The Bathroom – Safety First

July 23, 2015

The Bathroom - Safety first

We are all familiar with the contents in a bathroom, so you would think that the bathroom would be considered a safe environment by most people. However, the bathroom is a work environment in some sectors, in particular the care industry.

All nursing homes will have bathrooms which may be with an en-suite or an individual main bathroom. The en-suite will normally be used only by the occupants in the room while the main bathroom used by several different residents. The care home manager has a duty of care to both the workforce and to the residents to ensure all areas within the home are safe to use. In this work environment there are health & safety and infection control considerations which will need to be assessed through the risk assessment.

Hazards in a bathroom

A risk assessment will identify the potential hazards within a bathroom and highlight any further controls needed to ensure it remains safe to all service users and stakeholders. The key types of hazards to consider in a risk assessment are:

  • Space
  • Lighting
  • Temperature of water
  • Slip, trips, falls
  • Infection control
  • Bathroom equipment
  • Mould from condensation

Space
There should be adequate space for the service user to be comfortable when using the toilet and bath or shower. If a hoist is required then consideration must be given to the area around the hoist to allow staff a sufficient area to work in, and ensure the safe use of hoists.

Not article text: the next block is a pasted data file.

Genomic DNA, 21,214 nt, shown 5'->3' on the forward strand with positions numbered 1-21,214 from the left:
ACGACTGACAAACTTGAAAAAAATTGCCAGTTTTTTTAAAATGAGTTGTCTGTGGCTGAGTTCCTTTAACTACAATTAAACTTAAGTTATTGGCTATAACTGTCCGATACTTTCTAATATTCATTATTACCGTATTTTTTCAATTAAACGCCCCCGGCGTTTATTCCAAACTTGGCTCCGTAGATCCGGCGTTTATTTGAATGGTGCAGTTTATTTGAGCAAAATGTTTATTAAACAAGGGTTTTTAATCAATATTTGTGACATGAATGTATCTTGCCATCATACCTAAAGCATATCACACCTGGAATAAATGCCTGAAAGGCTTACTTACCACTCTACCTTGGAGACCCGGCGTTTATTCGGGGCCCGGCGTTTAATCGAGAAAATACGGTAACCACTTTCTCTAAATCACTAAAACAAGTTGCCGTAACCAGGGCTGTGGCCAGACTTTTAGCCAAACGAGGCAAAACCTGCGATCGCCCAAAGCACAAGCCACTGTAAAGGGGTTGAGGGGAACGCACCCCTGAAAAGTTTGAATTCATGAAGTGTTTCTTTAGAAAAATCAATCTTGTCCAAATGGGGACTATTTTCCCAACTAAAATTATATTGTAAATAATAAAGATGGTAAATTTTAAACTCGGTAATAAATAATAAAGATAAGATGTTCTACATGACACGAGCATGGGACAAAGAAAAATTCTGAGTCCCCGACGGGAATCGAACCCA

Lighting
The lighting must be suitable and sufficient for the use of the bathroom, allowing both staff and residents to be able to see what they are doing properly.

Temperature of water
The temperature of the water must be checked at regular intervals to ensure that it does not cause burns to the residents and must not exceed 44°C. The correct mixing taps should also be used, such as thermostatic mixing valves (TMVs).

Slip, trips, falls
The flooring should be suitable for the intended use of the bathroom and the floor covering must take into account that it will become wet.

Infection control
The bathroom must be cleaned after use to prevent the spread of pathogenic microorganisms and bins will need to be cleaned and emptied regularly.

Bathroom Equipment
All equipment such as bath lifts and hoists used within the bathroom should be inspected and maintained regularly.

Mould from condensation
Good ventilation will help prevent the development of mould in the bathroom. Where possible, use natural ventilation but if you do open a window ensure that there are windows restrictors in place.

The bathroom is a relatively safe area but will still need to be risk assessed to ensure it remains safe for each individual resident. The care home manager should ensure that regular planned inspections are carried out to ensure the bathroom remains a low risk environment.

QCS Heath & Safety policies

QCS have guidance and policies to support your service in meeting the requirements of health and safety.

Sally Beck RGN, BSc (Hons), MSc, CMIOSH – QCS Expert Health and Safety Contributor

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